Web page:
Dec 14, 2015
The other day, I received in the mail a solicitation for a donation to a group dedicated to memorializing the veterans of World War II. Maybe you’ve received a similar solicitation. We are inundated with such appeals, especially at the Christmas-New Years holiday season. We often just toss them; after all, we can’t give to every worthy cause.
But something about this particular solicitation caught my attention. It wasn’t the various premiums that the group offered in appreciation for my expected gift. Rather, it was an old Gasoline Alley cartoon of the strip’s main character, Skeezix, now a grandfather, standing with his grandson, who is pointing at a file of soldiers as they parade past. Revolutionary War soldiers are misty, barely visible figures off the left marginal background. They are followed by faint but progressively more visible outlines of Civil War and World War I soldiers. Right in front of Skeezix and his grandson march the soldiers of World War II.
The boy points to the soldiers and exclaims, “Grandpa Skeezix, those soldiers are disappearing!”
Skeezix salutes the passing soldiers as he replies, “Don’t worry. With Dennis Peterson’s help, we’ll make sure they are never forgotten.”
That message struck me. I’m a writer, and I asked myself, What am I doing through my writing to ensure that our World War II veterans are not forgotten? More importantly, I asked, What am I doing through my writing to ensure that the lessons of World War II–hard learned by the hard fighting of our World War II veterans–are not forgotten but are learned and remembered by the next generation?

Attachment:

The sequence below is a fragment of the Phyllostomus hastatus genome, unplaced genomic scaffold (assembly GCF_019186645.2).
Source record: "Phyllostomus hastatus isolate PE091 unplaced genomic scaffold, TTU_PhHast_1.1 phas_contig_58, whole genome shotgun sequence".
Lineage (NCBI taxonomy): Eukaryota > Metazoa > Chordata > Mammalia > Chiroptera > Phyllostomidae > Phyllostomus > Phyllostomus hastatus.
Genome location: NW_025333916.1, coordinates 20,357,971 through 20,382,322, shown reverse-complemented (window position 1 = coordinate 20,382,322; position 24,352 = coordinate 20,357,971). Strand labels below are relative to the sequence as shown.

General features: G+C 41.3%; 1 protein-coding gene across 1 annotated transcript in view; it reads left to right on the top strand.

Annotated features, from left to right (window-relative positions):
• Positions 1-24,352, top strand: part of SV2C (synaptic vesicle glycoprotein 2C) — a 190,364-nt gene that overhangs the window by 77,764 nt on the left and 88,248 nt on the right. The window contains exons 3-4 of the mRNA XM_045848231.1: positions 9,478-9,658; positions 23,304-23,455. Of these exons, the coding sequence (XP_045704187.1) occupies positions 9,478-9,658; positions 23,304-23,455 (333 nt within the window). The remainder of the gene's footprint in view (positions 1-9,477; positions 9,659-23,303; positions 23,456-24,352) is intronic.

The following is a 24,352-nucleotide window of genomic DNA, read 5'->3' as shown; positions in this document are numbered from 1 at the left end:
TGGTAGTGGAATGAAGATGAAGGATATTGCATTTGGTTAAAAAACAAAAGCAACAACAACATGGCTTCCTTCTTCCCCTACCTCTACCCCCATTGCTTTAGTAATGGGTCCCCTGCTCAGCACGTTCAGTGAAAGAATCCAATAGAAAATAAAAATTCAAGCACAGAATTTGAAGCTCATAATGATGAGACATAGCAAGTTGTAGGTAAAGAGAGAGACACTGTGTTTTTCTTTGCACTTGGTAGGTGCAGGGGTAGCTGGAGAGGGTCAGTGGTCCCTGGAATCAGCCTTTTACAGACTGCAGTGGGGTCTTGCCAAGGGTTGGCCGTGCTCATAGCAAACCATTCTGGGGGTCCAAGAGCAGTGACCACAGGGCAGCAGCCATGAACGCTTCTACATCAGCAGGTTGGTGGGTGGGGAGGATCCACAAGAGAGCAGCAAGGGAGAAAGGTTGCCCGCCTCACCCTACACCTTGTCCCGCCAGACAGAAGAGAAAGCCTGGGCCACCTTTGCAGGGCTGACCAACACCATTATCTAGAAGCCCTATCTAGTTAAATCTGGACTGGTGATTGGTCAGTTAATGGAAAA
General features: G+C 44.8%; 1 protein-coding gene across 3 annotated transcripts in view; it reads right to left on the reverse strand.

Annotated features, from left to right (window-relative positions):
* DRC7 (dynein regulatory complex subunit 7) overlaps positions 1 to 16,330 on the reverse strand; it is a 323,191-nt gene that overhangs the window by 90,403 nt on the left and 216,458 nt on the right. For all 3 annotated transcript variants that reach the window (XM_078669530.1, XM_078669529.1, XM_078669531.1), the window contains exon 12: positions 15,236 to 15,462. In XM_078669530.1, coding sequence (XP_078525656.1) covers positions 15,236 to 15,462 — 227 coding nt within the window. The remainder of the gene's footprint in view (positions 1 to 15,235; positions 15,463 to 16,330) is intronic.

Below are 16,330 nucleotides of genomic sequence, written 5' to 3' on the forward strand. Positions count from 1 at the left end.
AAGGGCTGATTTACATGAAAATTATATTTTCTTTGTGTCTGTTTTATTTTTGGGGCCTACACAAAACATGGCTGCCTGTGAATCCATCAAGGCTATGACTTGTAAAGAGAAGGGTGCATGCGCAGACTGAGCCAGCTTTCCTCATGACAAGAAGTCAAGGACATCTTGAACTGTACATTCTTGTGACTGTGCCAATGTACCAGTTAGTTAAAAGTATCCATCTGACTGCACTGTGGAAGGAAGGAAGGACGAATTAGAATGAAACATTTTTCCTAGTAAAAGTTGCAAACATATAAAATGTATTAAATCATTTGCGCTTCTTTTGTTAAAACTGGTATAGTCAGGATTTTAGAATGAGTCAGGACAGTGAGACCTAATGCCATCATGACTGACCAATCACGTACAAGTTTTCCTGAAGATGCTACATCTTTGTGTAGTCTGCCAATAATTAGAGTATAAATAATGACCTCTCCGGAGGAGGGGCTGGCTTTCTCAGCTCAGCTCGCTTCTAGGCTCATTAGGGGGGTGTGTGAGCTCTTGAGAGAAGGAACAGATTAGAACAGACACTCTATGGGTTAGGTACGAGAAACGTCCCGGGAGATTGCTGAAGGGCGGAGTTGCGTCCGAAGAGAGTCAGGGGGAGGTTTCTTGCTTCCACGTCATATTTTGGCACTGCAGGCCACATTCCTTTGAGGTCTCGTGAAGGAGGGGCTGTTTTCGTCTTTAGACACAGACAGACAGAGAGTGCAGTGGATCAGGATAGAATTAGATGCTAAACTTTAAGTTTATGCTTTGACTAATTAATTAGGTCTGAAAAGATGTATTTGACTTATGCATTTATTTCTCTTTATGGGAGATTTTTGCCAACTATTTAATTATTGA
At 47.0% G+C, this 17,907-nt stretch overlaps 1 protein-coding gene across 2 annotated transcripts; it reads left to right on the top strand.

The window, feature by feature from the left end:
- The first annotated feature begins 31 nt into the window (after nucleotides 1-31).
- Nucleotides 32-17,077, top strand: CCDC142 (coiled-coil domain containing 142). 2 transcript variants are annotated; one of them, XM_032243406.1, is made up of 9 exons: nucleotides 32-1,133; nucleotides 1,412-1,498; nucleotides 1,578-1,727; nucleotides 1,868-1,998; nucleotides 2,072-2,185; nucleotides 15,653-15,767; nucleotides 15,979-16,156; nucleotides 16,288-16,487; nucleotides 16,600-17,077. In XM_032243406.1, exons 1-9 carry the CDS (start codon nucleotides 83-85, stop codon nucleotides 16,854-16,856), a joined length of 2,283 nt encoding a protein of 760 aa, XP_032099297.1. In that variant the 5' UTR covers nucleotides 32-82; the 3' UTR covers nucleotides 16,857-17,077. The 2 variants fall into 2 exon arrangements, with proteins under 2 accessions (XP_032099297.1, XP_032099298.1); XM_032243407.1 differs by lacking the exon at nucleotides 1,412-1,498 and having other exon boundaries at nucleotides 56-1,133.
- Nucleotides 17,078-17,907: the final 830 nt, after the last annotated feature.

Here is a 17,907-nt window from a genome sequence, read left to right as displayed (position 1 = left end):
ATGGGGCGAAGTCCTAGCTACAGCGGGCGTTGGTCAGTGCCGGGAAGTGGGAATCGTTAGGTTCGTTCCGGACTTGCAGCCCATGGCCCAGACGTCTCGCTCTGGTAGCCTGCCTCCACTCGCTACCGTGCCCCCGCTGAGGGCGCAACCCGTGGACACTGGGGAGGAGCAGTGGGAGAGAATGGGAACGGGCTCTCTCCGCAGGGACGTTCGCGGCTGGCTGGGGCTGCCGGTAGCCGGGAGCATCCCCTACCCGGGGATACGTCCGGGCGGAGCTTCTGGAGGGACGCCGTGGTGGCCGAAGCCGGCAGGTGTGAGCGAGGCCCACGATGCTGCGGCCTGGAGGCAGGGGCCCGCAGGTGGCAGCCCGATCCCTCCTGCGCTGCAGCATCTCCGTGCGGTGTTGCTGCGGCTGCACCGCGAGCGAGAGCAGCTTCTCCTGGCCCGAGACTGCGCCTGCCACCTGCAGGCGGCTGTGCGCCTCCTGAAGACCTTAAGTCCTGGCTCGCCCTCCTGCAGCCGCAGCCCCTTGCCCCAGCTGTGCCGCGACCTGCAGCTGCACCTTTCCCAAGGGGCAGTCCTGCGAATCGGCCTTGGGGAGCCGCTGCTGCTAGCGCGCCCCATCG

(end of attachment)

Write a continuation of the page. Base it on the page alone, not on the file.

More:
My uncle, Corporal Dillon C. Summers, was a tank driver for forward observers of the 391st Armored Field Artillery Battalion, 3rd Armored Division. His unit fired the first artillery rounds into Nazi Germany. Between the first day after it landed on Omaha Beach shortly after D-day until the end of the war, it fired more rounds than any other artillery battalion. Dillon won two Bronze Stars for heroic actions somewhere in France or Belgium and the Purple Heart when his tank was knocked out by German fire. He survived the war to become a quiet but successful well driller and later a letter carrier and post master in the little East Tennessee community where he lived. He has since passed.
My father-in-law, Charles Dietterich, was a seaman aboard the heavy cruiser U.S.S. St. Paul, helping to man a 5-inch gun. He lied about his age when he enlisted and got in on the last months of the war. The pre-invasion bombardment of Okinawa brought him many close encounters with waves of kamikaze attacks. His ship anchored beside the U.S.S. Missouri in Tokyo Bay, and he watched the Japanese sign the surrender papers. He later smelled the death of war in Tokyo. Surviving the war, he returned to the States and became a successful architect. He is now approaching ninety.
Neither of these men spoke much of their experiences or service. It was all too real for them, and they would sooner forget. But I must not forget. We must not forget. These men are part of the reason you and I are not now speaking German or Japanese. Their sacrifices made our freedom possible. We must ever remember–and teach the next generation to honor and remember, too.
By God’s grace and enabling, I pledge to use my writing as often as possible to ensure that I and others do not forget, that the next generation will know and continue to honor what those men and women did for us. Will you join me?